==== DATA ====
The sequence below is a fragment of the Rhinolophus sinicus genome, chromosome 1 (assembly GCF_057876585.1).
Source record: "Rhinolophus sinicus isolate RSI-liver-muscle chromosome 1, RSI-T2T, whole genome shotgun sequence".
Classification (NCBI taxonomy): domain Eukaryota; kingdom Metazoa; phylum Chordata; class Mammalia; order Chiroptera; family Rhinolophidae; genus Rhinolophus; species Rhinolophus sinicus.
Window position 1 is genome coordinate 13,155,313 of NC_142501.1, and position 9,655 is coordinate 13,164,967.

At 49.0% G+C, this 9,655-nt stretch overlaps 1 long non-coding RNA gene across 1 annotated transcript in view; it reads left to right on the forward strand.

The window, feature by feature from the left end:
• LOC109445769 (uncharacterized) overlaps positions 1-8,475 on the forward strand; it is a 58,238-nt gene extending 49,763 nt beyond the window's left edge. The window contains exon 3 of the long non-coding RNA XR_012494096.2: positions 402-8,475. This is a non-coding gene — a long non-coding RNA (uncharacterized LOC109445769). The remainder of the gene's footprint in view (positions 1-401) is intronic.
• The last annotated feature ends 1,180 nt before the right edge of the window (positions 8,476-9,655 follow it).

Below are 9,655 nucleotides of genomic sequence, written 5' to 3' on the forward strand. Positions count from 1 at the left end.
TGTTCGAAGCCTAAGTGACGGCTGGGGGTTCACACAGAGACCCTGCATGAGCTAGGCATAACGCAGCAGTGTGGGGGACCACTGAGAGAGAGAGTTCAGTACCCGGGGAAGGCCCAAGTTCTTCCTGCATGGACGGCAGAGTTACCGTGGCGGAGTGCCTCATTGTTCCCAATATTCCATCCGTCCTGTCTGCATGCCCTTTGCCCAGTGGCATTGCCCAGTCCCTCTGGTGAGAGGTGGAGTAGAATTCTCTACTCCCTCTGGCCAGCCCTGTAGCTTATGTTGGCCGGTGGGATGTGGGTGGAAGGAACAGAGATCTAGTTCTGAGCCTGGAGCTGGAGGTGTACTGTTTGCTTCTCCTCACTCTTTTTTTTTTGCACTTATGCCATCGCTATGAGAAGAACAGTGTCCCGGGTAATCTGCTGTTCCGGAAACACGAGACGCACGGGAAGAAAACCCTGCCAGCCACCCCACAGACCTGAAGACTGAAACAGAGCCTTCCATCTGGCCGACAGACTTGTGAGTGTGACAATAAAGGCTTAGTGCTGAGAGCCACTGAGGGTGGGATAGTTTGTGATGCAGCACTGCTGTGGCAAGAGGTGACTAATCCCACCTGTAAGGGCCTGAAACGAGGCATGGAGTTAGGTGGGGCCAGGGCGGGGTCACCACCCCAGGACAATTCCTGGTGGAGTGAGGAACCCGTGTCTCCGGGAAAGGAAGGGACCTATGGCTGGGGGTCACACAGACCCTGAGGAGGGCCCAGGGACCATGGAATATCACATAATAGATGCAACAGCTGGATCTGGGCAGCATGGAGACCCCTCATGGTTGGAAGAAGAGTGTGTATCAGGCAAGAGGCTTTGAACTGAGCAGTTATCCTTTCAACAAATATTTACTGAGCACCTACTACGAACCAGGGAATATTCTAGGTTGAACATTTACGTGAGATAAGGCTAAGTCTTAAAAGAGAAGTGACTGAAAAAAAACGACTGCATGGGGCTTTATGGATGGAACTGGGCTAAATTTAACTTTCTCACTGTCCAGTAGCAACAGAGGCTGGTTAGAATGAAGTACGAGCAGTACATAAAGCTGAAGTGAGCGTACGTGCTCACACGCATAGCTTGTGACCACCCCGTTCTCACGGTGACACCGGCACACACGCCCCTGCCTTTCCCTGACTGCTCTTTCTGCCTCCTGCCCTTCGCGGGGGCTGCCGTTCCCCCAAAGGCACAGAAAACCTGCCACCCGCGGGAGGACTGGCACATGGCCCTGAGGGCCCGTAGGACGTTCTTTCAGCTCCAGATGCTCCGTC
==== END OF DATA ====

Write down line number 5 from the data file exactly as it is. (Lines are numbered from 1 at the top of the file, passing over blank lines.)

At 49.0% G+C, this 9,655-nt stretch overlaps 1 long non-coding RNA gene across 1 annotated transcript in view; it reads left to right on the forward strand.